A bill that would allow exemptions for Christian health sharing organizations to operate in Kentucky sailed over it first hurdle in a Senate committee.
Senate Bill 3 is known as the Medishare bill, named for the health sharing organization Christian Care Medishare, which was recently kicked out of Kentucky by the Department of Insurance. Medishare operates by pooling money to help pay for members medical bills.
The bill would allow Medishare to re-start operations in Kentucky by giving it an exemption under current state insurance law.
DeWayne Walker was a member of Medishare and said the group helped pay a large amount of the medical bills when his wife got cancer.
Tennessee's hospitals are playing out the “what if’s” as lawmakers consider whether to expand Medicaid as part of the federal health care overhaul. Their study says 90,000 Tennessee jobs could be lost if the expansion does not occur.
Without expanding who is covered by Medicaid – known as TennCare in Tennessee – hospitals say there could be a “recessionary impact.” Hospitals agreed to cuts that total billions of dollars, believing they would see fewer uninsured. But that assumption is in jeopardy.
State Senator Brian Kelsey is trying to prevent the state from expanding Medicaid.
“Look, my job is not to bail out the special interest hospital lobby. My job is to represent Tennessee taxpayers," said the Germantown Republican.
Kentucky is one step closer to enacting a statewide smoking ban after legislation sailed through the House Committee on Health and Welfare Thursday.
House Bill 190, sponsored by Rep. Susan Westrom, a Democrat of Lexington, would prohibit smoking in public places and places of employment.
It's the third year the bill has been proposed, but only the second time it's been heard in committee. Gov. Steve Beshear endorsed the proposal Wednesday night in his State of the Commonwealth address.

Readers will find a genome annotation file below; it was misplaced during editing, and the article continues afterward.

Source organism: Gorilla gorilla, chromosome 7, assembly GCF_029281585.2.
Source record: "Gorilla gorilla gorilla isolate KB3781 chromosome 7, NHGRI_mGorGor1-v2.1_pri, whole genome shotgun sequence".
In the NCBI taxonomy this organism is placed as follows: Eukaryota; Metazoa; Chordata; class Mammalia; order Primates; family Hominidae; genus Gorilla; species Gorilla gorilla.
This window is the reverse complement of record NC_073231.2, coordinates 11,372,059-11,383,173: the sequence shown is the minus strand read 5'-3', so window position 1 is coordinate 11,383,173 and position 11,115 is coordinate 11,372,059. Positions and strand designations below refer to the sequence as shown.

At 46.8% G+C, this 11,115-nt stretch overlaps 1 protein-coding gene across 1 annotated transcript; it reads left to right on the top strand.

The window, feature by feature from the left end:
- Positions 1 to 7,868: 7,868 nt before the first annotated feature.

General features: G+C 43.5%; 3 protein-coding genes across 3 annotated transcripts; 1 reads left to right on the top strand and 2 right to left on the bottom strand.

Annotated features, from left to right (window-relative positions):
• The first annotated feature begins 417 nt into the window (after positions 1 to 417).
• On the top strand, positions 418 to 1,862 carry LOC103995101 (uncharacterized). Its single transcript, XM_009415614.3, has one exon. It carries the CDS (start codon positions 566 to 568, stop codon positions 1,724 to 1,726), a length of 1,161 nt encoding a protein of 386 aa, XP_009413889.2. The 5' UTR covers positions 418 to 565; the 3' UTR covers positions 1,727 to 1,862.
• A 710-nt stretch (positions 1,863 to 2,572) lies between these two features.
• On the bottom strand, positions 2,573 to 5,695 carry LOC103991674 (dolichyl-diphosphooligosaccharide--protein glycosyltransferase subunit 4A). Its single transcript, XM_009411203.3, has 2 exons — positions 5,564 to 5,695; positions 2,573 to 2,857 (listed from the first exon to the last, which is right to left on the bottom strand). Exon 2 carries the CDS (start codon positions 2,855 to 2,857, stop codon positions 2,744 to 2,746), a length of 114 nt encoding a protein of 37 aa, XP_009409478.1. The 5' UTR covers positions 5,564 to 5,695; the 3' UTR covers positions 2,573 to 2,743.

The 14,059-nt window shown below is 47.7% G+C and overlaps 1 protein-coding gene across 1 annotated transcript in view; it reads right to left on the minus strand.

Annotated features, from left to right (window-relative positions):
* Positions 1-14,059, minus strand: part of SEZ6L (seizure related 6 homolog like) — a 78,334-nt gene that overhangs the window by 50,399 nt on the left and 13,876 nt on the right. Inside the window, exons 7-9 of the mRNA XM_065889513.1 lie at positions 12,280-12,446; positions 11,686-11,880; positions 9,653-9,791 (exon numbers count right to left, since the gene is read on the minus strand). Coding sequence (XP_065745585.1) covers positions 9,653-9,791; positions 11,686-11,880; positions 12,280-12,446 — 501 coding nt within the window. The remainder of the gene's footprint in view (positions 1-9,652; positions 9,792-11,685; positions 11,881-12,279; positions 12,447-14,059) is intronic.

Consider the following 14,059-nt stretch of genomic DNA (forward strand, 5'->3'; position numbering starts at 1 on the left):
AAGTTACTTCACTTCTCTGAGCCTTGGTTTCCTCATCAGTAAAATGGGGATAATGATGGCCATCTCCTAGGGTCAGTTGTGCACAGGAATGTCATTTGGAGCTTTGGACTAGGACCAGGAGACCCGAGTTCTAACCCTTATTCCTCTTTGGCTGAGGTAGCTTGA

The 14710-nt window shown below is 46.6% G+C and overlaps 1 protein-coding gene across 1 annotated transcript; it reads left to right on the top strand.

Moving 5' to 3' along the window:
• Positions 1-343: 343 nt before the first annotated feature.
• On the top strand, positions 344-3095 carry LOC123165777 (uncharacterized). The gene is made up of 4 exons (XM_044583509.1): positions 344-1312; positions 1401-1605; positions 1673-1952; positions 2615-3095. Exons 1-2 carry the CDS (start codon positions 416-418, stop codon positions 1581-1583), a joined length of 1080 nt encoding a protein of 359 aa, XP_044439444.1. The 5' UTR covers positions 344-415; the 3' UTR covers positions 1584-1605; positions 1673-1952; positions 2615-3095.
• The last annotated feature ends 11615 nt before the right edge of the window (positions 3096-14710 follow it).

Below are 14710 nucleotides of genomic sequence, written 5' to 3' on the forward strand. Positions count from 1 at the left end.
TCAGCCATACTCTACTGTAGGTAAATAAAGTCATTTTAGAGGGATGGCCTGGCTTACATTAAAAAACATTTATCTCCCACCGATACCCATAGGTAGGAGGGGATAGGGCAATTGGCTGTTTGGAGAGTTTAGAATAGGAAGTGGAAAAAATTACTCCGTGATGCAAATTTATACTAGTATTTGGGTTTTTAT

Sylvia Suhl, of the Central Kentucky of the American Heart Association spoke at length about the bill's support from the medical community.
Statistics show cases of hepatitis C have exploded in northern Kentucky. Due to the increase, the Independent Health Department District is offering free blood testing to anyone concerned about the chronic blood-borne disease that affects the liver. The department is also encouraging people in high-risk groups to get tested.
The area had 23 cases of acute hepatitis C in 2010, 42 in 2011 and 44 in 2012. Officials have said the heroin epidemic in the area is likely a factor in the increase.
Health department spokeswoman Emily Gresham Wherle said anyone who tests positive for the disease will be provided with counseling, education and care options. She says the health department also hopes to get a better understanding of the prevalence of the problem.
Kentucky lawmakers agree some changes need to be made to a law passed last year that cracks down on illegal "pill mills." But what exactly those changes should be remains open to debate.
The Courier-Journal reports legislators want to amend the law to make it more manageable for honest physicians, while still cracking down on doctors who have helped fuel prescription drug abuse in parts of Kentucky by writing scores of bogus prescriptions for pills that are later sold to addicts.
Many Kentucky doctors have complained to Governor Steve Beshear and Attorney General Jack Conway that the new rules are too cumbersome and confusing, and make it needlessly difficult for physicians to get pain medication to patients who need it.